A landslide came crashing down on popular Coromandel beach Cathedral Cove, with witnesses describing the moment as “frightening” and “scary”.
Between 9.30am and 10am today, rubble, boulders, rocks, trees and debris came sliding down the cliff face, pounding on to the sand and water below.
The Department of Conservation (DOC) has now closed the beach for at least a week.
Chris Southwick, who witnessed the landslide, told the Herald he could hear a “massive boom”, adding it could have been catastrophic if tourists had been sunbathing on the beach.
“It was a massive boom when it came down. We called the coastguard to report,” he said.
“Lucky there was nobody on the beach at that time. The tree under it was used by many for shelter. If it was peak time there would have been many people there. Very lucky it didn’t kill anybody.”
He estimated there would have been at least a few hundred tonnes of weight behind the landslide.
DOC operations manager Nick Kelly said with visitor safety the priority, the path to the idyllic beach has been blocked to prevent access.
“Cathedral Cove is prone to rockfall and erosion during and after weather events like the ones we’ve seen over the last month,” he said.
“We consistently monitor the geology at the site, and we are concerned the large landslip that has occurred in the last 24 hours signals a greater chance of more erosion there.
“The slip is active with more material falling to the beach.”
With Cyclone Gabrielle predicted to hit the North Island next week, potentially packing heavy rain and gale-force winds, Cathedral Cove will be closed for at least a week and possibly longer, DOC confirmed. There is no reopening target date at this point.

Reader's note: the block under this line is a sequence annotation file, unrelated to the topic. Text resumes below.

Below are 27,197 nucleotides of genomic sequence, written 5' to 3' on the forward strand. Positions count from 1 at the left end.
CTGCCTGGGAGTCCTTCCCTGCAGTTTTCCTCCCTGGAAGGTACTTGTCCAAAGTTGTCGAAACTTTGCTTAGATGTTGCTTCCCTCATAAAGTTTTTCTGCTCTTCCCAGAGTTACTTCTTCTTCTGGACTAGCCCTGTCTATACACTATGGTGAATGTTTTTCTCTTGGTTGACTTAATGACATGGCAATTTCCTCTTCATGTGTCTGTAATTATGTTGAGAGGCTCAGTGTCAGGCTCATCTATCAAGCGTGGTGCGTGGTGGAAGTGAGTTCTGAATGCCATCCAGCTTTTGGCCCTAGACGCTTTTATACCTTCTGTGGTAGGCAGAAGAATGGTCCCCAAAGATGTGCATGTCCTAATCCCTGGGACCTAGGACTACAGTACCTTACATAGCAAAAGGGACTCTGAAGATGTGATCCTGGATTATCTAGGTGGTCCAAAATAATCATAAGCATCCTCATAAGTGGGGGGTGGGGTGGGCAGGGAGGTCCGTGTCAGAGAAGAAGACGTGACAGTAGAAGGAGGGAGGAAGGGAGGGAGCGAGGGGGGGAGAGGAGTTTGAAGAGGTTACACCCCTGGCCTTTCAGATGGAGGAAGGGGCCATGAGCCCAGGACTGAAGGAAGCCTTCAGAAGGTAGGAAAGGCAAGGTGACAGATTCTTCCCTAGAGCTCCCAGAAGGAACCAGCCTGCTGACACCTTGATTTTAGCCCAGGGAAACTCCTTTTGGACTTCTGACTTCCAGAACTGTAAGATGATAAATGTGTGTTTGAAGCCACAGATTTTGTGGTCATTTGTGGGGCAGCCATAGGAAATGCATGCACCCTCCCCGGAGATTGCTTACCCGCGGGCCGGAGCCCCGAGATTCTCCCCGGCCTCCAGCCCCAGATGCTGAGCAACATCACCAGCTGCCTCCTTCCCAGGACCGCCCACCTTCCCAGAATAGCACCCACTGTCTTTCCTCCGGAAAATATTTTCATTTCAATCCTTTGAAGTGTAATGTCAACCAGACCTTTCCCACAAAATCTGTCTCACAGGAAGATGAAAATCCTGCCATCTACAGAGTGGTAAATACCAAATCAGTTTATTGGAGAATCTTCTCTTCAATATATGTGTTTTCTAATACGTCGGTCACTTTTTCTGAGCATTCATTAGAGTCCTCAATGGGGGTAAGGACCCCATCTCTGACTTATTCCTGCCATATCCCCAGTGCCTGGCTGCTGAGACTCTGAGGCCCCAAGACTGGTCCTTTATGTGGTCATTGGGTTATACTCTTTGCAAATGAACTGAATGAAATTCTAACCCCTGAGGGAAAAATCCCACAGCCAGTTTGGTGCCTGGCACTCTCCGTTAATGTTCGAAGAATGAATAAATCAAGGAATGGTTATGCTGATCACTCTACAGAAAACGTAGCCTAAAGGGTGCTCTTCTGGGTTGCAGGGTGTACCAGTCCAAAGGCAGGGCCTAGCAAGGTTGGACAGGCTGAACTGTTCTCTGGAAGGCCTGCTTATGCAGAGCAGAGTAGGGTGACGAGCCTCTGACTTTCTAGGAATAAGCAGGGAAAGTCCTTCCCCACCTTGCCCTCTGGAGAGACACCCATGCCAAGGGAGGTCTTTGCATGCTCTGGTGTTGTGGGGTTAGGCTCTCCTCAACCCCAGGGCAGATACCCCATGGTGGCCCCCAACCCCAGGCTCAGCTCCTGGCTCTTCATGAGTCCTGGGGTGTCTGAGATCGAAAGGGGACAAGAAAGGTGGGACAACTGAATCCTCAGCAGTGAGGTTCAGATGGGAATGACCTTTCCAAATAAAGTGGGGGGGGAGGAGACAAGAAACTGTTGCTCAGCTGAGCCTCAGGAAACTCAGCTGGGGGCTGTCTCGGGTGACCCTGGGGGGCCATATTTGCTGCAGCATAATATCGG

“This is not a decision we’ve taken lightly,” Kelly said. “We appreciate how popular Cathedral Cove is with visitors and our community, but the risk of landslide, combined with more wild weather, leaves us with no choice.”
Kelly said DOC was arranging for geotechnical engineers to visit and assess the site – but that work will take time to arrange and undertake.
Commercial operators who take visitors to Cathedral Cove have been asked not to land on the beach until further notice. Boaties can still enjoy the Te Whanganui a Hei Marine Reserve around the cove and are urged to exercise caution and be up to date with weather forecasts and expected high sea swells.
“Our message here is simple: stay away from Cathedral Cove for your own safety,” Kelly said.
DOC confirmed last month the popular tourist spot had been closed to visitors in early January, with the organisation “strongly discouraging people from visiting” due to the weather.
Just last month Cathedral Cove was closed to visitors due to the subtropical storm that battered the Coromandel.
* This story was first published on the New Zealand Herald website.
Story Credit: rnz.co.nz